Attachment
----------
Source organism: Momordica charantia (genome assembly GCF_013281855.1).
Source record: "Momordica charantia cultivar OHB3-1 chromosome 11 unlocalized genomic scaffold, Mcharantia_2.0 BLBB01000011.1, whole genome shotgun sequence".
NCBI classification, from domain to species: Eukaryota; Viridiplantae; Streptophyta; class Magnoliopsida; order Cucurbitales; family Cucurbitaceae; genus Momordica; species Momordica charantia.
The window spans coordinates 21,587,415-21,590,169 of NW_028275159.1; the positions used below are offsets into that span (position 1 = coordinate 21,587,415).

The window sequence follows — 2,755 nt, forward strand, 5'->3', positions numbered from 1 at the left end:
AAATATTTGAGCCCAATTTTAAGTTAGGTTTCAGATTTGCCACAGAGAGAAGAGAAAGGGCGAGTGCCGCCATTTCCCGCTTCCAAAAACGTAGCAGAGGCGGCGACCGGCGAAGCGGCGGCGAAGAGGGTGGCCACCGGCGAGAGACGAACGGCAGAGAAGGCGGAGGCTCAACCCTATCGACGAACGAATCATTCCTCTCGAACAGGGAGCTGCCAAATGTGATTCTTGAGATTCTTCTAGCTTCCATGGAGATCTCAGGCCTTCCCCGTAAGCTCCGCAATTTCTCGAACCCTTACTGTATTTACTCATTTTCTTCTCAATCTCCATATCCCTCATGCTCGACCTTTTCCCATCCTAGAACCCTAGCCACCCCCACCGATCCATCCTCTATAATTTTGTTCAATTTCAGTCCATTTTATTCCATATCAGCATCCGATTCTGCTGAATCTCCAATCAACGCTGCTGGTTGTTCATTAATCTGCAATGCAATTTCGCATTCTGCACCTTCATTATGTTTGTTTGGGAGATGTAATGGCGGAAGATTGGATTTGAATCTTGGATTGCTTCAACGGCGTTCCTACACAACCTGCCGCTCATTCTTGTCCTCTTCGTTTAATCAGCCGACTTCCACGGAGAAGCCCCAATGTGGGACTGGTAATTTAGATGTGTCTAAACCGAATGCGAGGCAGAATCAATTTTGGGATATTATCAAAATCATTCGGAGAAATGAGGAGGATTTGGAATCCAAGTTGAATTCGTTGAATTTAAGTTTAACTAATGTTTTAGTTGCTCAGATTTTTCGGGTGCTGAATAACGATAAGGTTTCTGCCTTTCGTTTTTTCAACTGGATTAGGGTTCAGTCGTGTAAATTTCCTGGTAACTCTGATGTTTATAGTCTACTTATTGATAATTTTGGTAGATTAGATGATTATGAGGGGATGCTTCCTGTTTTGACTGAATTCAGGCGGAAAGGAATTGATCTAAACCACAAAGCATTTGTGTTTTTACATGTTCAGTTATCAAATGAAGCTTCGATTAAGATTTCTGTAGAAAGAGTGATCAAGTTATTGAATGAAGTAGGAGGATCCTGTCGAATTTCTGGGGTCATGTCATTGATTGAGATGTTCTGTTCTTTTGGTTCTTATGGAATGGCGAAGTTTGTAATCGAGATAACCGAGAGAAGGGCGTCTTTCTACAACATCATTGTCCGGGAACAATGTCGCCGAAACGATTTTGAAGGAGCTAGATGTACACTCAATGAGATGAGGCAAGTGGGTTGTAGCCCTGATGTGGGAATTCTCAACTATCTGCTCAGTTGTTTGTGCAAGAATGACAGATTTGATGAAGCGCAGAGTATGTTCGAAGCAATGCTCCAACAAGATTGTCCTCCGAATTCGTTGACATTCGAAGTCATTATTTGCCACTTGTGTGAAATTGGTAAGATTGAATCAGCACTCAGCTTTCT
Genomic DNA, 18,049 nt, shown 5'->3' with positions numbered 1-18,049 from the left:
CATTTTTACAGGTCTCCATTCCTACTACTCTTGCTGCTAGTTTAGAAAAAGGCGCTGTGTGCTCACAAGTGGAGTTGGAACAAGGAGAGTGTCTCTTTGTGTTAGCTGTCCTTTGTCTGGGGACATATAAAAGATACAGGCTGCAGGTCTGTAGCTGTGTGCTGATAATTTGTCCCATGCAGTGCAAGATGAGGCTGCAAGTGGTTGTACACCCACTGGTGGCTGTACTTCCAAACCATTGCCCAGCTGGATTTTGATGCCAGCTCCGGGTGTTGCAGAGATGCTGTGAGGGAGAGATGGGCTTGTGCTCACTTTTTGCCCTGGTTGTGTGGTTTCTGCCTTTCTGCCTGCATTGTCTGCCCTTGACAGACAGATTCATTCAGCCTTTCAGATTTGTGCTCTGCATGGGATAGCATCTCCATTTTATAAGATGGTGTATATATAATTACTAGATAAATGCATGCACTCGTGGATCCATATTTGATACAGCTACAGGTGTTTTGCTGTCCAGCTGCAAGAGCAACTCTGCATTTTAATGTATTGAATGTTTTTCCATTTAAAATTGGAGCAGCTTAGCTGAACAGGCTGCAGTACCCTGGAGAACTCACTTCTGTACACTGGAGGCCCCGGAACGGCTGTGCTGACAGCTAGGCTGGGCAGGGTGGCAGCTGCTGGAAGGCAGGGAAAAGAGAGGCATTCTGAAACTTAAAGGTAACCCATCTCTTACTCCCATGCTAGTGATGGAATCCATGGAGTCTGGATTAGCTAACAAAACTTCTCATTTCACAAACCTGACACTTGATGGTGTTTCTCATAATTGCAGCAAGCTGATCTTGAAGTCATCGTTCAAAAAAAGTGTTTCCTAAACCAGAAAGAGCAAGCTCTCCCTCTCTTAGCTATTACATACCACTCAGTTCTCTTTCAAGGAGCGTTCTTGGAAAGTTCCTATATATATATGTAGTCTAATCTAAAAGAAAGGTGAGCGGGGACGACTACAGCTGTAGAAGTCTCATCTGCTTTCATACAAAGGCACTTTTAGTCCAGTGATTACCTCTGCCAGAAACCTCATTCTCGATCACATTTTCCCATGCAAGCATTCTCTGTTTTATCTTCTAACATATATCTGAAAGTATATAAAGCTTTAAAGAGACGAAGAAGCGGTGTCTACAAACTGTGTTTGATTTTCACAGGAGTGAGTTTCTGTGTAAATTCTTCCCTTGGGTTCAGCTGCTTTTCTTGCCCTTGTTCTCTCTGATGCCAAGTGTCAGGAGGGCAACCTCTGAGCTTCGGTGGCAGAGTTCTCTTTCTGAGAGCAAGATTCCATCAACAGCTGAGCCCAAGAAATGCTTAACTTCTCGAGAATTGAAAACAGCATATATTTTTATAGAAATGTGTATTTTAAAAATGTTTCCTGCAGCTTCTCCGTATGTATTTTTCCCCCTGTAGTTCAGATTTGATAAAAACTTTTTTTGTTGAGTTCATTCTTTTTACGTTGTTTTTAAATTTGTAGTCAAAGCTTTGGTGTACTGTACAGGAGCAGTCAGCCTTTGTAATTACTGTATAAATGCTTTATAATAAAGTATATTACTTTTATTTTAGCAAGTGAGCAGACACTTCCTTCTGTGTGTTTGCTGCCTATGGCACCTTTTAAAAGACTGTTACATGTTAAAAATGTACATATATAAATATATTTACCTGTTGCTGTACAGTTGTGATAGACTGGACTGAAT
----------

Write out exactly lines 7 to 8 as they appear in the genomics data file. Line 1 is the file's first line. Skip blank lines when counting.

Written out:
Genomic DNA, 18,049 nt, shown 5'->3' with positions numbered 1-18,049 from the left:
CATTTTTACAGGTCTCCATTCCTACTACTCTTGCTGCTAGTTTAGAAAAAGGCGCTGTGTGCTCACAAGTGGAGTTGGAACAAGGAGAGTGTCTCTTTGTGTTAGCTGTCCTTTGTCTGGGGACATATAAAAGATACAGGCTGCAGGTCTGTAGCTGTGTGCTGATAATTTGTCCCATGCAGTGCAAGATGAGGCTGCAAGTGGTTGTACACCCACTGGTGGCTGTACTTCCAAACCATTGCCCAGCTGGATTTTGATGCCAGCTCCGGGTGTTGCAGAGATGCTGTGAGGGAGAGATGGGCTTGTGCTCACTTTTTGCCCTGGTTGTGTGGTTTCTGCCTTTCTGCCTGCATTGTCTGCCCTTGACAGACAGATTCATTCAGCCTTTCAGATTTGTGCTCTGCATGGGATAGCATCTCCATTTTATAAGATGGTGTATATATAATTACTAGATAAATGCATGCACTCGTGGATCCATATTTGATACAGCTACAGGTGTTTTGCTGTCCAGCTGCAAGAGCAACTCTGCATTTTAATGTATTGAATGTTTTTCCATTTAAAATTGGAGCAGCTTAGCTGAACAGGCTGCAGTACCCTGGAGAACTCACTTCTGTACACTGGAGGCCCCGGAACGGCTGTGCTGACAGCTAGGCTGGGCAGGGTGGCAGCTGCTGGAAGGCAGGGAAAAGAGAGGCATTCTGAAACTTAAAGGTAACCCATCTCTTACTCCCATGCTAGTGATGGAATCCATGGAGTCTGGATTAGCTAACAAAACTTCTCATTTCACAAACCTGACACTTGATGGTGTTTCTCATAATTGCAGCAAGCTGATCTTGAAGTCATCGTTCAAAAAAAGTGTTTCCTAAACCAGAAAGAGCAAGCTCTCCCTCTCTTAGCTATTACATACCACTCAGTTCTCTTTCAAGGAGCGTTCTTGGAAAGTTCCTATATATATATGTAGTCTAATCTAAAAGAAAGGTGAGCGGGGACGACTACAGCTGTAGAAGTCTCATCTGCTTTCATACAAAGGCACTTTTAGTCCAGTGATTACCTCTGCCAGAAACCTCATTCTCGATCACATTTTCCCATGCAAGCATTCTCTGTTTTATCTTCTAACATATATCTGAAAGTATATAAAGCTTTAAAGAGACGAAGAAGCGGTGTCTACAAACTGTGTTTGATTTTCACAGGAGTGAGTTTCTGTGTAAATTCTTCCCTTGGGTTCAGCTGCTTTTCTTGCCCTTGTTCTCTCTGATGCCAAGTGTCAGGAGGGCAACCTCTGAGCTTCGGTGGCAGAGTTCTCTTTCTGAGAGCAAGATTCCATCAACAGCTGAGCCCAAGAAATGCTTAACTTCTCGAGAATTGAAAACAGCATATATTTTTATAGAAATGTGTATTTTAAAAATGTTTCCTGCAGCTTCTCCGTATGTATTTTTCCCCCTGTAGTTCAGATTTGATAAAAACTTTTTTTGTTGAGTTCATTCTTTTTACGTTGTTTTTAAATTTGTAGTCAAAGCTTTGGTGTACTGTACAGGAGCAGTCAGCCTTTGTAATTACTGTATAAATGCTTTATAATAAAGTATATTACTTTTATTTTAGCAAGTGAGCAGACACTTCCTTCTGTGTGTTTGCTGCCTATGGCACCTTTTAAAAGACTGTTACATGTTAAAAATGTACATATATAAATATATTTACCTGTTGCTGTACAGTTGTGATAGACTGGACTGAAT